Islamic leaders join efforts against extremism
Updated: 2014-05-16 06:53
By Gao Bo in Urumqi (China Daily)
China’s top Islamic leaders urged the nation’s Muslims to resist religious extremism and oppose to terrorism after a number of violent attacks in the Xinjiang Uygur autonomous region in March and April.
Around 80 religious leaders and scholars discussed Islamic doctrine by quoting the Quran and the teachings of the Prophet Muhammad on Wednesday and Thursday in Urumqi, the region's capital. On Thursday, Islamic leaders in China passed a proposal calling on all Muslims in the country to regulate their behavior, resist religious extremism and improve their moral outlook.
Abulitif Abdureyim, director of the Xinjiang Islamic Association, said governments at all levels in the region are resisiting religious extremism.
"The attackers who carried out the terrorist activities cannot go to heaven because they have violated the sayings in the Quran," he said.
Wang Yujie, a professor of religious studies at Renmin University of China, said separatist forces are the main source of terrorism in Xinjiang.
In recent years, China has seen a number of violent attacks on police, government organs and civilians. Most of the attacks have taken place in Xinjiang.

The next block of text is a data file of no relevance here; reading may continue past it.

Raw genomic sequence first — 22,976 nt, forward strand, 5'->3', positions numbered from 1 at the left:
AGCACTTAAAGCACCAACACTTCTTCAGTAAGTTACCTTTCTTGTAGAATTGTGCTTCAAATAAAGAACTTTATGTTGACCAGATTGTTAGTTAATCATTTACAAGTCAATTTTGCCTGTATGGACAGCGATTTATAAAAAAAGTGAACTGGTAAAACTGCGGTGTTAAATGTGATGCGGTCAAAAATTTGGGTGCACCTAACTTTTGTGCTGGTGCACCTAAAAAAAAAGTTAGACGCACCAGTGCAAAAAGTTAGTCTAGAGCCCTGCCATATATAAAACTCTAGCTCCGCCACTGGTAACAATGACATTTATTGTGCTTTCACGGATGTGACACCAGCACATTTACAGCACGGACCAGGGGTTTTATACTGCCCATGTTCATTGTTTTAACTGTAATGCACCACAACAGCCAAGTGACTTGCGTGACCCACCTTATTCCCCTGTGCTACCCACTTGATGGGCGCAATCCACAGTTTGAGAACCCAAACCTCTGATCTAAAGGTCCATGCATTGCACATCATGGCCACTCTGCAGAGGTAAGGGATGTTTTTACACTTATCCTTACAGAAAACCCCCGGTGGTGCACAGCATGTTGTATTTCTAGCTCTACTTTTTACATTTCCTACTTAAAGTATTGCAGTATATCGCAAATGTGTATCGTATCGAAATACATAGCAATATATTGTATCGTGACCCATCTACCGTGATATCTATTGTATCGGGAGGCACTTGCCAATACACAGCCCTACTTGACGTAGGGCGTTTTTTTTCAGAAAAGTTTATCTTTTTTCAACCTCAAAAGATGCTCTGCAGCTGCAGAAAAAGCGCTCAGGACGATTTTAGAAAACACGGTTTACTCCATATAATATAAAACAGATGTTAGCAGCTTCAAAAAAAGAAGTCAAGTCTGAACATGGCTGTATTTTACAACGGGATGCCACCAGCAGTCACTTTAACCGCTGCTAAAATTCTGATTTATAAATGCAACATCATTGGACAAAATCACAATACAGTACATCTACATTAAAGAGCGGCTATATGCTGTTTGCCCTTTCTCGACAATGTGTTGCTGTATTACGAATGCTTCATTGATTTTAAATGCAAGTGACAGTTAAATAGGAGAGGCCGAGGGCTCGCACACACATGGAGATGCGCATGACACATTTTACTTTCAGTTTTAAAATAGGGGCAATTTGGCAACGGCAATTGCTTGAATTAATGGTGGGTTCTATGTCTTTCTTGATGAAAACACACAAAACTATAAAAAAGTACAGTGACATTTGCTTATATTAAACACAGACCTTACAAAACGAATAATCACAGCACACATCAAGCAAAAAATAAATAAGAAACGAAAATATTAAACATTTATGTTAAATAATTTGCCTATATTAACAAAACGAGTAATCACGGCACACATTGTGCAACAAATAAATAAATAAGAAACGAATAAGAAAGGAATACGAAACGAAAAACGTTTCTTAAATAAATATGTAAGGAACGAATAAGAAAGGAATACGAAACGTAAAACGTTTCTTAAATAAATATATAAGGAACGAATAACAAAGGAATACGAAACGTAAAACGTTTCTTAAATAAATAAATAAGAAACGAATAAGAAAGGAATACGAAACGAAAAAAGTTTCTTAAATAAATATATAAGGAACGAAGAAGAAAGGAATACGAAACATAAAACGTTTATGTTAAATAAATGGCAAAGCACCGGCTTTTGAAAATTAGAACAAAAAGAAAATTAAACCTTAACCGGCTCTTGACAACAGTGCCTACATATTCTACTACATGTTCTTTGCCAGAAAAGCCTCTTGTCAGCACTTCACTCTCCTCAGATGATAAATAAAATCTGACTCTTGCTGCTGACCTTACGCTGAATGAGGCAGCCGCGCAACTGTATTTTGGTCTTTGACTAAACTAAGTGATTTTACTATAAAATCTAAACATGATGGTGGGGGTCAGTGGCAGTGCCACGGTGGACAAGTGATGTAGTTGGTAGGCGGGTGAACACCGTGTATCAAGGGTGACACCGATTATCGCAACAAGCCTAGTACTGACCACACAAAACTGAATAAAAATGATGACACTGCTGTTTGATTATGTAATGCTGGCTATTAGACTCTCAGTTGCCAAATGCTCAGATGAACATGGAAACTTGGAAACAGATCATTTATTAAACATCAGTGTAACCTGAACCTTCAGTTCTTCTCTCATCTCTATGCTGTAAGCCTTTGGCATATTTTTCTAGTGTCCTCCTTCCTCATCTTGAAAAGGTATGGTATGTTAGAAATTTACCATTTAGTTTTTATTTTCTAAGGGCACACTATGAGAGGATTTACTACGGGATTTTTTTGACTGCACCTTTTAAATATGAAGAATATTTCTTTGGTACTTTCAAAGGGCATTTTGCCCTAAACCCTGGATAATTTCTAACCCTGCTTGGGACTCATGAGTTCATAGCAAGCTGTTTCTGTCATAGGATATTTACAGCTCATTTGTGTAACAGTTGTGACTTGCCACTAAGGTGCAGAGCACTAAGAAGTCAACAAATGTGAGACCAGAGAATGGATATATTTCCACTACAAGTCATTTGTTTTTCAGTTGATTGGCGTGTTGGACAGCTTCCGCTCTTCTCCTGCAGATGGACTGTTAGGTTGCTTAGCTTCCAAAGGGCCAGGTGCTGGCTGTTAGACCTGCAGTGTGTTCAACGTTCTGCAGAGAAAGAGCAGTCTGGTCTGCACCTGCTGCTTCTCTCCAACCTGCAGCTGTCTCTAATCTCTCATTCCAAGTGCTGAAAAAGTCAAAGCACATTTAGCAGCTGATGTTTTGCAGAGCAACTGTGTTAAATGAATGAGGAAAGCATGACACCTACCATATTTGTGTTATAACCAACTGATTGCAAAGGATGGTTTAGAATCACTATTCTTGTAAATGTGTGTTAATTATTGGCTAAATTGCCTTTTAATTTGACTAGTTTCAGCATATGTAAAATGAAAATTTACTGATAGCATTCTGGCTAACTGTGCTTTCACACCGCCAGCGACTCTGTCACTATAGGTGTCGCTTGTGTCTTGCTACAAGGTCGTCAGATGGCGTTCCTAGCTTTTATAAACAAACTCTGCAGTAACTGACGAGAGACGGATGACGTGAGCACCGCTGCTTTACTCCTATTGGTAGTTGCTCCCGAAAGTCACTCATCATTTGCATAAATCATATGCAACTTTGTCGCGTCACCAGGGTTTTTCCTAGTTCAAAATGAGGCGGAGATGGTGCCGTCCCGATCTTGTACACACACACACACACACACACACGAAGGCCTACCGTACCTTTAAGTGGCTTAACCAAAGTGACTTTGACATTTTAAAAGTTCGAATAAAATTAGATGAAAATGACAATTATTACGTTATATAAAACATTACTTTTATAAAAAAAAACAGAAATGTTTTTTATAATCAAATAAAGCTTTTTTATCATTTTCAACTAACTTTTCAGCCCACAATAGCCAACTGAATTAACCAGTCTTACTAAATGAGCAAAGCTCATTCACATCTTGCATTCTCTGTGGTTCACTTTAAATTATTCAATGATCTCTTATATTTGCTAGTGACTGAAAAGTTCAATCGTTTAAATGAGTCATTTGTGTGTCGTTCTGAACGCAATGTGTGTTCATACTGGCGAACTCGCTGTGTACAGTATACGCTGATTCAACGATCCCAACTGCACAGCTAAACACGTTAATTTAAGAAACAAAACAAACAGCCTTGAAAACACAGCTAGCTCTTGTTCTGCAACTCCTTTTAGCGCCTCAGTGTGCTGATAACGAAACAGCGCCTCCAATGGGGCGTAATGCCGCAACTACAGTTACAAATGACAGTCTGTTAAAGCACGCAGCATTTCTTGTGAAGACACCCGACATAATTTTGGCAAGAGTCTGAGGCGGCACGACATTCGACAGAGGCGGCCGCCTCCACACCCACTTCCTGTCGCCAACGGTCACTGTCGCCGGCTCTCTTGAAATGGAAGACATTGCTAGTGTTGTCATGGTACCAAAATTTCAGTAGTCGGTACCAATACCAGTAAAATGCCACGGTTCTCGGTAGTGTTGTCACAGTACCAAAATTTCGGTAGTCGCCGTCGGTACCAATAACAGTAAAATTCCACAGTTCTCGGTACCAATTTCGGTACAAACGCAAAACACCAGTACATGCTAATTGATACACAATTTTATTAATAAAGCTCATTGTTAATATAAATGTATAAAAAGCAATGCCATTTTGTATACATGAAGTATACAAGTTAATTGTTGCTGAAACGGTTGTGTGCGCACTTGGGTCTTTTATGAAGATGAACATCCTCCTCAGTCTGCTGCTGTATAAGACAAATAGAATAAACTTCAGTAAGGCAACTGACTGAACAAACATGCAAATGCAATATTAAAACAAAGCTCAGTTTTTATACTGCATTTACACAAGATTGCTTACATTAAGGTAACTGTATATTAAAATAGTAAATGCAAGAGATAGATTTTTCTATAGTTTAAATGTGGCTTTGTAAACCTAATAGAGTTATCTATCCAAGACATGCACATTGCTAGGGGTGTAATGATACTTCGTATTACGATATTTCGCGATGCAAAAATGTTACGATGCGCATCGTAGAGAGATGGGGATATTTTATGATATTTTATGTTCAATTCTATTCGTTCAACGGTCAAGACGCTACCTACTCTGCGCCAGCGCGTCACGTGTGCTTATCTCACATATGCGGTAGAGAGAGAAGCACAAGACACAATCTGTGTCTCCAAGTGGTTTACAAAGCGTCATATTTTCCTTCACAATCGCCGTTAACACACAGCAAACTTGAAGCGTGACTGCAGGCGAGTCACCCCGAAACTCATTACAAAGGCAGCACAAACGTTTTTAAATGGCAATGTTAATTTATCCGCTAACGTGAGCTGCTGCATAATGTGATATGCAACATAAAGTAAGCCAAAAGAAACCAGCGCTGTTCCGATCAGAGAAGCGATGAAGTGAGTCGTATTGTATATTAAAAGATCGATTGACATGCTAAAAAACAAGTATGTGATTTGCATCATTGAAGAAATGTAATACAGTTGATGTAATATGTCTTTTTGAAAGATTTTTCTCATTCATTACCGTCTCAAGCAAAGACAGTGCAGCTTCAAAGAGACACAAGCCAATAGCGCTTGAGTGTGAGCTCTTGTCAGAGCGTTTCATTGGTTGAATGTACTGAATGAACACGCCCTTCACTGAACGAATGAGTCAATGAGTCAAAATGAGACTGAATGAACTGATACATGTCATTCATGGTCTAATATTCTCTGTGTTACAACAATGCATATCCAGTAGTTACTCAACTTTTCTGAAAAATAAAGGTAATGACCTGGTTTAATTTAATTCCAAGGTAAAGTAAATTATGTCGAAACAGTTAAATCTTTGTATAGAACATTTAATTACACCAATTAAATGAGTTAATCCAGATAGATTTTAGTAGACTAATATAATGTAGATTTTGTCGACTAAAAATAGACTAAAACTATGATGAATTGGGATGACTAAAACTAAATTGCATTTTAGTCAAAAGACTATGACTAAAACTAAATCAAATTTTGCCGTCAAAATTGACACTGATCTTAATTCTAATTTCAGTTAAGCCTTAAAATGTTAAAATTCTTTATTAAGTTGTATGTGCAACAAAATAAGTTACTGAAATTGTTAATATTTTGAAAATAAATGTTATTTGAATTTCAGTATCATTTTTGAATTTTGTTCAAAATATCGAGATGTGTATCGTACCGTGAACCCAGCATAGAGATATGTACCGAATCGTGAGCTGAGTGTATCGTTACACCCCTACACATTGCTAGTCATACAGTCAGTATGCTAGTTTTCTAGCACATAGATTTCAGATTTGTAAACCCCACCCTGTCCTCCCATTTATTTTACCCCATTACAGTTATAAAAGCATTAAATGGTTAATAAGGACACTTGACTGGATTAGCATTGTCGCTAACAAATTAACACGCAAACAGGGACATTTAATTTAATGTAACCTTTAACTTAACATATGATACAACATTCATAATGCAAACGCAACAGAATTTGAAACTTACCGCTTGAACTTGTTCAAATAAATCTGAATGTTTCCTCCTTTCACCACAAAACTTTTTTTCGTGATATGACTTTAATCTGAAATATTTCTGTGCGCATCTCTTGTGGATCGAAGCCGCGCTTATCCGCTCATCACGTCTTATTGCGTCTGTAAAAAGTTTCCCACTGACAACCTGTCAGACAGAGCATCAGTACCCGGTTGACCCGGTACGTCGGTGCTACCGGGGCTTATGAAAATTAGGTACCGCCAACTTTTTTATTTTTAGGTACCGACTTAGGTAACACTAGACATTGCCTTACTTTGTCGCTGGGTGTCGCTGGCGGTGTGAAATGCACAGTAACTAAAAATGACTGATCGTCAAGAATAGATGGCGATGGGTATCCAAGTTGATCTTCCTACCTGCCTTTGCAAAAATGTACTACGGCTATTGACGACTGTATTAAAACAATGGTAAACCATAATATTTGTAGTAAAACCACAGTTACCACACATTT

A national security blue paper said on May 6 that religious extremism was the major reason for 10 violent terrorist attacks last year.
On March 31, the regional government banned the spread of religious extremism and violence. In less than 40 days, police arrested and detained more than 200 suspects who produced, uploaded or forwarded videos or audios featuring religious extremism and violence, including instructions on how to make bombs.
On April 30, a blast at a railway station in Urumqi killed three people and injured 79. A video released by a group called the "Turkestan Islamic Party" claimed responsibility for the attack. The Foreign Ministry said on Wednesday that the claim has yet to be verified.
On March 1, knife-wielding terrorists killed 29 people and injured 143 at a railway station in Kunming, capital of Yunnan province.
The East Turkestan Islamic Movement, listed by the United Nations as a terrorist group, expressed support for the attack days later in an online video.
ETIM also claimed responsibility for an attack at Tian'anmen Square in October 2013 that killed five people and injured 40.
Kahar Smayi, the leader of a mosque in Kuqa county in Xinjiang, said he was worried that the spreading of religious extremism at the grassroots level might cause more terrorist attacks.
"We are taking training courses and lectures on the Islamic moderate centrism among believers," he said.
During an inspection tour of Xinjiang in April, President Xi Jinping urged police officers to devise "effective ways" to deal with terrorists, the third time in a month he has spoken about the issue of fighting terrorism.
A team of weapons trainers was sent this week by the Ministry of Public Security to Xinjiang to help train local police for terrorist situations.